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NCIMS to Review Proposed Revisions to Grade A Plant and Farm Rules

Mar 16, 2009

The National Conference on Interstate Milk Shipments (NCIMS) will consider 133 proposals to change Grade A plant and farm regulations in the Pasteurized Milk Ordinance (PMO) at its biennial meeting, April 17-22, in Orlando, Fla. These proposals affect all dairy plants producing Grade A products, such as fluid milk, cream products, yogurt, cottage cheese, eggnog, buttermilk and many dried dairy products. Several are designed to provide more flexibility for dairy processors, while others could increase plant operating costs without improving product safety.

"We encourage our dairy industry partners, state regulators and Food and Drug Administration officials to work together to find common ground for solutions that will be acceptable to all," said Allen Sayler, IDFA vice president of regulatory affairs and international standards.

Cary Frye, IDFA vice president of scientific and regulatory affairs and this year’s NCIMS program committee chair, agrees. "That's the best way to continue to provide consumers with a safe supply of milk and milk products, without stifling product innovation or imposing overly burdensome requirements on industry," she said.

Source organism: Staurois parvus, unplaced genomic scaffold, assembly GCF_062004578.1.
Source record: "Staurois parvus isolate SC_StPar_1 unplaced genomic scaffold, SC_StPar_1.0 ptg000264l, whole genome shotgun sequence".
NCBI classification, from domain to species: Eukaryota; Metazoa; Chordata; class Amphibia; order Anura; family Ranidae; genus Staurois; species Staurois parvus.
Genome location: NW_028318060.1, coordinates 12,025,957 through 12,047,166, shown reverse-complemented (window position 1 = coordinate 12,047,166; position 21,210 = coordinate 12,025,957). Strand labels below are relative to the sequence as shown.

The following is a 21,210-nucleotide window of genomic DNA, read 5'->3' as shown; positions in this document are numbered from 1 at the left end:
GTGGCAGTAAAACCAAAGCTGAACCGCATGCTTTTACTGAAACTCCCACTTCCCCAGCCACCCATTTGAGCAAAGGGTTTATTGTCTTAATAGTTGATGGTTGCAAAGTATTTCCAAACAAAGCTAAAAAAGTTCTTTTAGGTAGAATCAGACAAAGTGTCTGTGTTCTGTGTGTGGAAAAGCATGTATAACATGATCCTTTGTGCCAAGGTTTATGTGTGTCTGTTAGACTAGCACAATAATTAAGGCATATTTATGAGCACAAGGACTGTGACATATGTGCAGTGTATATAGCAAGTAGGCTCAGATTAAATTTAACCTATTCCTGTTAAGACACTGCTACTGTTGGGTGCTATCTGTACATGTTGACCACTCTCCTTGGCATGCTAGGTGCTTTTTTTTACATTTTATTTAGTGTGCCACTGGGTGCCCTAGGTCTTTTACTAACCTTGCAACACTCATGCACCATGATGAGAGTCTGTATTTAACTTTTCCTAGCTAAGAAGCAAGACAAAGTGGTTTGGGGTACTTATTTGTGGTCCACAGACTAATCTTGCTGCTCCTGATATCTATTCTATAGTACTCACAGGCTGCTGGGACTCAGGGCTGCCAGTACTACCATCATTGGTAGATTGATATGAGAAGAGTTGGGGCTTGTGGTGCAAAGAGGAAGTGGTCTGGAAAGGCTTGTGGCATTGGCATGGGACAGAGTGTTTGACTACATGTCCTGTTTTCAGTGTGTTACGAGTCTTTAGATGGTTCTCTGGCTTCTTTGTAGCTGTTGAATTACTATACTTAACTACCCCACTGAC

The Milk Industry Foundation has submitted 10 proposals this year for consideration, and a delegation of MIF members will attend the April meeting along with IDFA staff.

One MIF proposal would clarify the definition of Grade A to allow non-standard milk and milk products containing non-Grade A functional ingredients as long as 85 percent of the products' ingredients are Grade A. Another would modify the current enforcement rating for NCIMS plants to be consistent with the voluntary NCIMS HACCP program. MIF also proposes to expand the use of open tower water for indirect cooling of dairy products and to allow voluntary "keep refrigerated" statements on aseptically processed milk and milk products.

Approximately 15 proposals deal with increasing the testing requirements for pasteurization equipment, some of which IDFA does not support. IDFA also plans to oppose a proposal to legalize the interstate sale of raw milk for human consumption.

To register for the conference, click here.

For more information, contact Sayler at (202) 220-3544 or asayler@idfa.org or Frye at (202) 220-3543 or cfrye@idfa.org.

 

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